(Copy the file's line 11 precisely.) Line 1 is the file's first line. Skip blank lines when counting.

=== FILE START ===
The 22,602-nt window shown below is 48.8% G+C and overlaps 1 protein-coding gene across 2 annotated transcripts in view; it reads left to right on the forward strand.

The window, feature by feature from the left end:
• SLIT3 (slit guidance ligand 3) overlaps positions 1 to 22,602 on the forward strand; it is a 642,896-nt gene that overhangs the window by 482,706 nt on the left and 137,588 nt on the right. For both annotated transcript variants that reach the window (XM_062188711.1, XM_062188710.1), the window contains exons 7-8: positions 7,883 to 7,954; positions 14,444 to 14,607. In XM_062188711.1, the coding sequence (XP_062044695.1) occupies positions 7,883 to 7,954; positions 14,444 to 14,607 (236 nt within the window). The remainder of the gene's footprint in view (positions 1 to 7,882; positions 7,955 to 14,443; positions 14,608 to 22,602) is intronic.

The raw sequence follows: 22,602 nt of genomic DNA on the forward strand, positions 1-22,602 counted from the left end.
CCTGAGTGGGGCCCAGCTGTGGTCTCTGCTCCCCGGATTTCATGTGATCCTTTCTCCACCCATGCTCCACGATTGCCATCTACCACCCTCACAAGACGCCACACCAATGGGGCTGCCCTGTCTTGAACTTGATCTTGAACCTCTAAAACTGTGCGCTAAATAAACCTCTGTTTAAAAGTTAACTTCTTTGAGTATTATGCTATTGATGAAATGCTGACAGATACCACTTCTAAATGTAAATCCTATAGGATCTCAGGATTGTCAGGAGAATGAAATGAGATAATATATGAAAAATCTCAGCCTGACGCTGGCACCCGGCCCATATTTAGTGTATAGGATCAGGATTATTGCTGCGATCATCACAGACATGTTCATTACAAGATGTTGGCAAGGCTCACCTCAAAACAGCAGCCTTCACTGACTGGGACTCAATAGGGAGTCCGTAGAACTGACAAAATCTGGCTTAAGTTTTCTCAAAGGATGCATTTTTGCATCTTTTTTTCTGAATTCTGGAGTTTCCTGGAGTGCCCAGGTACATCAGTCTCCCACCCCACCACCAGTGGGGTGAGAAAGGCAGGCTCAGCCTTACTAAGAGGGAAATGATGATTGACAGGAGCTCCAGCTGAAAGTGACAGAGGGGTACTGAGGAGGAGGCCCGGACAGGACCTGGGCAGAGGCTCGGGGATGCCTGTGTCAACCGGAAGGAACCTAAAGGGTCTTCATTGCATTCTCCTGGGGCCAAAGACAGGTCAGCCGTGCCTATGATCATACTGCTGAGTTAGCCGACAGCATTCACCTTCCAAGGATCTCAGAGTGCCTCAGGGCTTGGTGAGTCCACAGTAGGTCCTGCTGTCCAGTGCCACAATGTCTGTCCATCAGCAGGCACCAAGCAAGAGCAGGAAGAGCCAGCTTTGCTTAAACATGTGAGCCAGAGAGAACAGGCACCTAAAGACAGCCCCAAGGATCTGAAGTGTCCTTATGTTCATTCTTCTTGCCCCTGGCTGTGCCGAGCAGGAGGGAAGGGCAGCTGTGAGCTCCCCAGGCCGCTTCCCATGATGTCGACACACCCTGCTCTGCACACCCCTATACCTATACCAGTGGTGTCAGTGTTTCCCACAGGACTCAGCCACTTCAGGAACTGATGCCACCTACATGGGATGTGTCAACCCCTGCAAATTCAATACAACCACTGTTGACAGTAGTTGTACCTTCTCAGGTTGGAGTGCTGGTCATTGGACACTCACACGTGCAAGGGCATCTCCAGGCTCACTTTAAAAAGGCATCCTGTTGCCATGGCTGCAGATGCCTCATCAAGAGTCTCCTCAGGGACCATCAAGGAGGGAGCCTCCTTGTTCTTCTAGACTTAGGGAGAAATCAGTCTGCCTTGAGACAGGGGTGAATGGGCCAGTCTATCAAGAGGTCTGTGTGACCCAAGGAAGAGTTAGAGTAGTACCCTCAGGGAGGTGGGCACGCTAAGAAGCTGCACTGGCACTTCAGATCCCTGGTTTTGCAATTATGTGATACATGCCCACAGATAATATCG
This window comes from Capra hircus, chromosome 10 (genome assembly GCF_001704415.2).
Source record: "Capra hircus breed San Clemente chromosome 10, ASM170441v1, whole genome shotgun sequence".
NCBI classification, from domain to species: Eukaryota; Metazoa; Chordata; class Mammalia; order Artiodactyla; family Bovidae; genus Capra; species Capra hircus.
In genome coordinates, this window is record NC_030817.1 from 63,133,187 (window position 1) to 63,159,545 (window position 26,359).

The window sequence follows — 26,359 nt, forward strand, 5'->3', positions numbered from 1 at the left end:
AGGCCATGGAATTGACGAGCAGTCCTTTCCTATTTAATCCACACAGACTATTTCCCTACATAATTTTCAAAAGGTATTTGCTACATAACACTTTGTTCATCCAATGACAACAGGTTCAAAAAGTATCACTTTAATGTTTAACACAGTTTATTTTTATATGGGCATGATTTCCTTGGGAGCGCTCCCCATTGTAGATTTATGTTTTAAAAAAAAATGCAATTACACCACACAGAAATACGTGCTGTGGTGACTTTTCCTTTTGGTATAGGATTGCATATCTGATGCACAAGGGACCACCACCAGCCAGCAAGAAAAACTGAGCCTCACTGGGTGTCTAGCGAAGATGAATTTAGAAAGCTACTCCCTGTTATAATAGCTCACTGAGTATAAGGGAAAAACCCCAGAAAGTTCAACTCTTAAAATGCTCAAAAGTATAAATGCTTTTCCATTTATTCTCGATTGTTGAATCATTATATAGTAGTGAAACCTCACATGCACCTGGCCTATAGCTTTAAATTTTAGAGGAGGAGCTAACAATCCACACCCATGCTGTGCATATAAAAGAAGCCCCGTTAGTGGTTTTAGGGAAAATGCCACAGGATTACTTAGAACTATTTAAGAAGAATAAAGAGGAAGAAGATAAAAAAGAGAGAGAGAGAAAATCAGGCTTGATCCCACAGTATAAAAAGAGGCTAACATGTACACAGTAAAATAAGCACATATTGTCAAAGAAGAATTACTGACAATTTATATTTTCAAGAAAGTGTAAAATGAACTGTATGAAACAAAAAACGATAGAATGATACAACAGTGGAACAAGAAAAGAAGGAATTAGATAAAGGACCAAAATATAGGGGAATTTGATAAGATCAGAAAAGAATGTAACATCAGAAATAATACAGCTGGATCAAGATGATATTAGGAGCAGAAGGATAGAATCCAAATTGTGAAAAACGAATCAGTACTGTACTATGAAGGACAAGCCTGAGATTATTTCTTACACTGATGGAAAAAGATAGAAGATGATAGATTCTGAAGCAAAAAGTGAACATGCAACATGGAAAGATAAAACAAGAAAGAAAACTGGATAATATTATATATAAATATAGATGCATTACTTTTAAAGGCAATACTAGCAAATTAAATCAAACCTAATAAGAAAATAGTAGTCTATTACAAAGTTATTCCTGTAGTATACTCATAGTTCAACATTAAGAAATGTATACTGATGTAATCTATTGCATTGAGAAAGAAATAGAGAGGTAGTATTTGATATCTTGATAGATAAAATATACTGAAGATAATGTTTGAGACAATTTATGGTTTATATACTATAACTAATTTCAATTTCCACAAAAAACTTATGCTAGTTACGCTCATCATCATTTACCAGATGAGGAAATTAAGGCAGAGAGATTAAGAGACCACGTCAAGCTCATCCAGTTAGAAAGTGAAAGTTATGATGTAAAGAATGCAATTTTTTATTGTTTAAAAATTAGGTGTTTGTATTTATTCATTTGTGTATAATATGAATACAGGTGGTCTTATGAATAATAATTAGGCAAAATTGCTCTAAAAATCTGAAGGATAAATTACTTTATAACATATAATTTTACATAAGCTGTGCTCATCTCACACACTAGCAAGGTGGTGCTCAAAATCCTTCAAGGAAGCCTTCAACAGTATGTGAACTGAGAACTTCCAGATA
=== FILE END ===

AGGCCATGGAATTGACGAGCAGTCCTTTCCTATTTAATCCACACAGACTATTTCCCTACATAATTTTCAAAAGGTATTTGCTACATAACACTTTGTTCATCCAATGACAACAGGTTCAAAAAGTATCACTTTAATGTTTAACACAGTTTATTTTTATATGGGCATGATTTCCTTGGGAGCGCTCCCCATTGTAGATTTATGTTTTAAAAAAAAATGCAATTACACCACACAGAAATACGTGCTGTGGTGACTTTTCCTTTTGGTATAGGATTGCATATCTGATGCACAAGGGACCACCACCAGCCAGCAAGAAAAACTGAGCCTCACTGGGTGTCTAGCGAAGATGAATTTAGAAAGCTACTCCCTGTTATAATAGCTCACTGAGTATAAGGGAAAAACCCCAGAAAGTTCAACTCTTAAAATGCTCAAAAGTATAAATGCTTTTCCATTTATTCTCGATTGTTGAATCATTATATAGTAGTGAAACCTCACATGCACCTGGCCTATAGCTTTAAATTTTAGAGGAGGAGCTAACAATCCACACCCATGCTGTGCATATAAAAGAAGCCCCGTTAGTGGTTTTAGGGAAAATGCCACAGGATTACTTAGAACTATTTAAGAAGAATAAAGAGGAAGAAGATAAAAAAGAGAGAGAGAGAAAATCAGGCTTGATCCCACAGTATAAAAAGAGGCTAACATGTACACAGTAAAATAAGCACATATTGTCAAAGAAGAATTACTGACAATTTATATTTTCAAGAAAGTGTAAAATGAACTGTATGAAACAAAAAACGATAGAATGATACAACAGTGGAACAAGAAAAGAAGGAATTAGATAAAGGACCAAAATATAGGGGAATTTGATAAGATCAGAAAAGAATGTAACATCAGAAATAATACAGCTGGATCAAGATGATATTAGGAGCAGAAGGATAGAATCCAAATTGTGAAAAACGAATCAGTACTGTACTATGAAGGACAAGCCTGAGATTATTTCTTACACTGATGGAAAAAGATAGAAGATGATAGATTCTGAAGCAAAAAGTGAACATGCAACATGGAAAGATAAAACAAGAAAGAAAACTGGATAATATTATATATAAATATAGATGCATTACTTTTAAAGGCAATACTAGCAAATTAAATCAAACCTAATAAGAAAATAGTAGTCTATTACAAAGTTATTCCTGTAGTATACTCATAGTTCAACATTAAGAAATGTATACTGATGTAATCTATTGCATTGAGAAAGAAATAGAGAGGTAGTATTTGATATCTTGATAGATAAAATATACTGAAGATAATGTTTGAGACAATTTATGGTTTATATACTATAACTAATTTCAATTTCCACAAAAAACTTATGCTAGTTACGCTCATCATCATTTACCAGATGAGGAAATTAAGGCAGAGAGATTAAGAGACCACGTCAAGCTCATCCAGTTAGAAAGTGAAAGTTATGATGTAAAGAATGCAATTTTTTATTGTTTAAAAATTAGGTGTTTGTATTTATTCATTTGTGTATAATATGAATACAGGTGGTCTTATGAATAATAATTAGGCAAAATTGCTCTAAAAATCTGAAGGATAAATTACTTTATAACATATAATTTTACATAAGCTGTGCTCATCTCACACACTAGCAAGGTGGTGCTCAAAATCCTTCAAGGAAGCCTTCAACAGTATGTGAACTGAGAACTTCCAGATA